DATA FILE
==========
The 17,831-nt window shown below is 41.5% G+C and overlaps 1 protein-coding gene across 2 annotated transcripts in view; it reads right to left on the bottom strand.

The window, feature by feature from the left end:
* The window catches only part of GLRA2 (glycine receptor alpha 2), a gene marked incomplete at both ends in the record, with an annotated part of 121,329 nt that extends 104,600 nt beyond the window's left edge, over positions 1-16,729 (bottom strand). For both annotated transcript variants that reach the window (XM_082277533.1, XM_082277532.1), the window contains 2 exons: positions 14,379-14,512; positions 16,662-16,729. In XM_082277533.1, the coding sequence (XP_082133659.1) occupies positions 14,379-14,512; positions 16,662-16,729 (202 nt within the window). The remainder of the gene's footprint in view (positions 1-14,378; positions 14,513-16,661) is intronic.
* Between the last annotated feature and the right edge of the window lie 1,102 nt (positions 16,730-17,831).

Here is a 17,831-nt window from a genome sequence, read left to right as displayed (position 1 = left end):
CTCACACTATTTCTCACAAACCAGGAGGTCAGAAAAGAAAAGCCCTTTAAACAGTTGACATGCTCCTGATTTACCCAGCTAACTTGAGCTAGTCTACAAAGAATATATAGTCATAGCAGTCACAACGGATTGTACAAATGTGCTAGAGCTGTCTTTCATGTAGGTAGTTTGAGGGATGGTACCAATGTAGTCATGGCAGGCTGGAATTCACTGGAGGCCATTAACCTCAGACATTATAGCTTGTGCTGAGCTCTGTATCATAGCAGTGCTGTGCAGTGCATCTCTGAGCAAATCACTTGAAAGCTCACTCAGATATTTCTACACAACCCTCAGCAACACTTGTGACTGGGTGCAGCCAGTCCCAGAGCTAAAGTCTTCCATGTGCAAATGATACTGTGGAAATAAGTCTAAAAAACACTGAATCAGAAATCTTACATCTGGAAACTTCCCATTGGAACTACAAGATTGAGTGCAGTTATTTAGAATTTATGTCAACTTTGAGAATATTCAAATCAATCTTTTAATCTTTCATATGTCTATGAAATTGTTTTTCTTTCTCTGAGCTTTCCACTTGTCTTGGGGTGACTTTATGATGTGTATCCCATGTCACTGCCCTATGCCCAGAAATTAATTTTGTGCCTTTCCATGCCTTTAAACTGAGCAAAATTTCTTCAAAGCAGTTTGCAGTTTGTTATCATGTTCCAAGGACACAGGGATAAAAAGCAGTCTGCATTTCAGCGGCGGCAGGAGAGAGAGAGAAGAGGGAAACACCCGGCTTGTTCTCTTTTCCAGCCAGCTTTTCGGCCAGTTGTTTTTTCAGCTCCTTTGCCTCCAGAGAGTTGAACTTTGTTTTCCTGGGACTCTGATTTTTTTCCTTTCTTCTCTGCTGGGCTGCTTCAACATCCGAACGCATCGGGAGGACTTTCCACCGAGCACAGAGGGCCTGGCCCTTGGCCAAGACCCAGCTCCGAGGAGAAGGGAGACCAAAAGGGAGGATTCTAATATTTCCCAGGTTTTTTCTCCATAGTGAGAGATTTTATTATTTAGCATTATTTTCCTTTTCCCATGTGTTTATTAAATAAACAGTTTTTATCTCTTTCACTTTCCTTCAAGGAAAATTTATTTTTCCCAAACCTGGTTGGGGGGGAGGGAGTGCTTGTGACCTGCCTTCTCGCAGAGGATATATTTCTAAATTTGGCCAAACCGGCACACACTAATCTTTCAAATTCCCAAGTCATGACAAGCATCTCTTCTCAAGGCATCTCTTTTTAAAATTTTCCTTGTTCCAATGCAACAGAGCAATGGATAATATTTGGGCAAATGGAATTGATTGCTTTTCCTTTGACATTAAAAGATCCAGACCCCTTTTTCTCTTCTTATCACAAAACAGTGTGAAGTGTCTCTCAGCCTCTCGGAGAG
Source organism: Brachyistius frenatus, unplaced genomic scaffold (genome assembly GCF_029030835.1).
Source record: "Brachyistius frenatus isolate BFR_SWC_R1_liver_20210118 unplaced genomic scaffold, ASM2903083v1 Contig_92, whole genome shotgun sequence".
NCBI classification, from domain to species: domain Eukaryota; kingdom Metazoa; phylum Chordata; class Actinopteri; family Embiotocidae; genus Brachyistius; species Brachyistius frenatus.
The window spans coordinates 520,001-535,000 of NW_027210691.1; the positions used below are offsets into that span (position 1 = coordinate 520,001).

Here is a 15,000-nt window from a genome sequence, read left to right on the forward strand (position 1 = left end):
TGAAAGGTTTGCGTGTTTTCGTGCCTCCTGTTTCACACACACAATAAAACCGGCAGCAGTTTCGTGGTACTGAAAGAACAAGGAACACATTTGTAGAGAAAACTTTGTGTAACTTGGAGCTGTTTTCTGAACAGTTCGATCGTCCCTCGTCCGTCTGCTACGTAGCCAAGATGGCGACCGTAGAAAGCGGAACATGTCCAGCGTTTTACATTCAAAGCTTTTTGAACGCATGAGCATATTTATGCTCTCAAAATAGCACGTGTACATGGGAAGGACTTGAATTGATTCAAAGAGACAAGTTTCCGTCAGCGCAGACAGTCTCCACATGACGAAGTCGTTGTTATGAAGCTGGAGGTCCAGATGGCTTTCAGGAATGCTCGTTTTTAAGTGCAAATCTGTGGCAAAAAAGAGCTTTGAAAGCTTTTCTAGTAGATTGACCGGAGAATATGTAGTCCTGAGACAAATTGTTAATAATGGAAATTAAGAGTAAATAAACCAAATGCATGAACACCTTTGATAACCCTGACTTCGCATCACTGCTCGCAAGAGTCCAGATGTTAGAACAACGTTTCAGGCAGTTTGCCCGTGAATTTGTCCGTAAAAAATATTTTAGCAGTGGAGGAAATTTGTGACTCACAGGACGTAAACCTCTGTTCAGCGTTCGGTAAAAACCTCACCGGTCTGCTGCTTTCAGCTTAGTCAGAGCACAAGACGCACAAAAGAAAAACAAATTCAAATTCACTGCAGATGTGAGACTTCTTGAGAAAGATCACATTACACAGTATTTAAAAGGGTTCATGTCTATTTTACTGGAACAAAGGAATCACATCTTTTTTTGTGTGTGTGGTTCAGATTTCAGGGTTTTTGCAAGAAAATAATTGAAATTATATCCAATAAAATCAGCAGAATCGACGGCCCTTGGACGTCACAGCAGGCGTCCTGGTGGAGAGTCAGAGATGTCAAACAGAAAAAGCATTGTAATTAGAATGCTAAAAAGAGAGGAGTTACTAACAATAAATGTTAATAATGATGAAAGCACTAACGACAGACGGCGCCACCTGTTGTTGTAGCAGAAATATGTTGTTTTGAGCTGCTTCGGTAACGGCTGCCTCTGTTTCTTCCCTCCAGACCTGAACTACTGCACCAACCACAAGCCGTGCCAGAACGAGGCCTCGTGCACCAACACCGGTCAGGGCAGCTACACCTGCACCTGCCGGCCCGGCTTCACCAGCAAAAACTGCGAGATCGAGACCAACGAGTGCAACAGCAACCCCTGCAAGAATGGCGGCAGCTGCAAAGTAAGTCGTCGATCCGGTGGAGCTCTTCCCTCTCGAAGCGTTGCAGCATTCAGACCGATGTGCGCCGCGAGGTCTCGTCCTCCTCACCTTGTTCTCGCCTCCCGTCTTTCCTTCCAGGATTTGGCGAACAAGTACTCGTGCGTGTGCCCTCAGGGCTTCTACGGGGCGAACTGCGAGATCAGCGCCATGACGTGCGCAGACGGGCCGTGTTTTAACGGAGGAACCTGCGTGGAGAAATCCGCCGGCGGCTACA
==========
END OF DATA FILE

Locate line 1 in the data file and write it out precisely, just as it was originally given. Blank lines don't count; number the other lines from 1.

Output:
The 17,831-nt window shown below is 41.5% G+C and overlaps 1 protein-coding gene across 2 annotated transcripts in view; it reads right to left on the bottom strand.